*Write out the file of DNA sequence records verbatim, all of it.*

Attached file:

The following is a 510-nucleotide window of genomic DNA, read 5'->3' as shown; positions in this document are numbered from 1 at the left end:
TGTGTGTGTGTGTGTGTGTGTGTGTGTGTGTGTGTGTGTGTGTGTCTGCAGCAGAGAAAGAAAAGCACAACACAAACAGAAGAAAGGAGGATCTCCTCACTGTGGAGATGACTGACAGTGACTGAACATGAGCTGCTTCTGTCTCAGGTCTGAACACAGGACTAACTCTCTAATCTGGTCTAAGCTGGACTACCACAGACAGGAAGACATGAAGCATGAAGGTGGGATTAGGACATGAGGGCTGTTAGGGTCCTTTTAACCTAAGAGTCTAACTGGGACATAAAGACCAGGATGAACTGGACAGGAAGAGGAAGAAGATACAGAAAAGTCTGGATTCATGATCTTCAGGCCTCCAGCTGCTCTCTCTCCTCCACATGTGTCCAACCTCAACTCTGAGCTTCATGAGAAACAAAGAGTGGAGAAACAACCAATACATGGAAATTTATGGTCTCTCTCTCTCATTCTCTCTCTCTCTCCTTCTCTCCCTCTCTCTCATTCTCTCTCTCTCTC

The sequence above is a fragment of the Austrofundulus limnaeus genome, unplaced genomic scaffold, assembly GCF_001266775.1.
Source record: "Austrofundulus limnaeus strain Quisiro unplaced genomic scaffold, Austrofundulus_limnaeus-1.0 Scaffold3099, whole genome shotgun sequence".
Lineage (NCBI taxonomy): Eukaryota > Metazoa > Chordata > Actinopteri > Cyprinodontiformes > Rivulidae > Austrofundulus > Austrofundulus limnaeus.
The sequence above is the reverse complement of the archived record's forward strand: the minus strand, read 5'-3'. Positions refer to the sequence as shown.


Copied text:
The following is a 510-nucleotide window of genomic DNA, read 5'->3' as shown; positions in this document are numbered from 1 at the left end:
TGTGTGTGTGTGTGTGTGTGTGTGTGTGTGTGTGTGTGTGTGTGTCTGCAGCAGAGAAAGAAAAGCACAACACAAACAGAAGAAAGGAGGATCTCCTCACTGTGGAGATGACTGACAGTGACTGAACATGAGCTGCTTCTGTCTCAGGTCTGAACACAGGACTAACTCTCTAATCTGGTCTAAGCTGGACTACCACAGACAGGAAGACATGAAGCATGAAGGTGGGATTAGGACATGAGGGCTGTTAGGGTCCTTTTAACCTAAGAGTCTAACTGGGACATAAAGACCAGGATGAACTGGACAGGAAGAGGAAGAAGATACAGAAAAGTCTGGATTCATGATCTTCAGGCCTCCAGCTGCTCTCTCTCCTCCACATGTGTCCAACCTCAACTCTGAGCTTCATGAGAAACAAAGAGTGGAGAAACAACCAATACATGGAAATTTATGGTCTCTCTCTCTCATTCTCTCTCTCTCTCCTTCTCTCCCTCTCTCTCATTCTCTCTCTCTCTC

The sequence above is a fragment of the Austrofundulus limnaeus genome, unplaced genomic scaffold, assembly GCF_001266775.1.
Source record: "Austrofundulus limnaeus strain Quisiro unplaced genomic scaffold, Austrofundulus_limnaeus-1.0 Scaffold3099, whole genome shotgun sequence".
Lineage (NCBI taxonomy): Eukaryota > Metazoa > Chordata > Actinopteri > Cyprinodontiformes > Rivulidae > Austrofundulus > Austrofundulus limnaeus.
The sequence above is the reverse complement of the archived record's forward strand: the minus strand, read 5'-3'. Positions refer to the sequence as shown.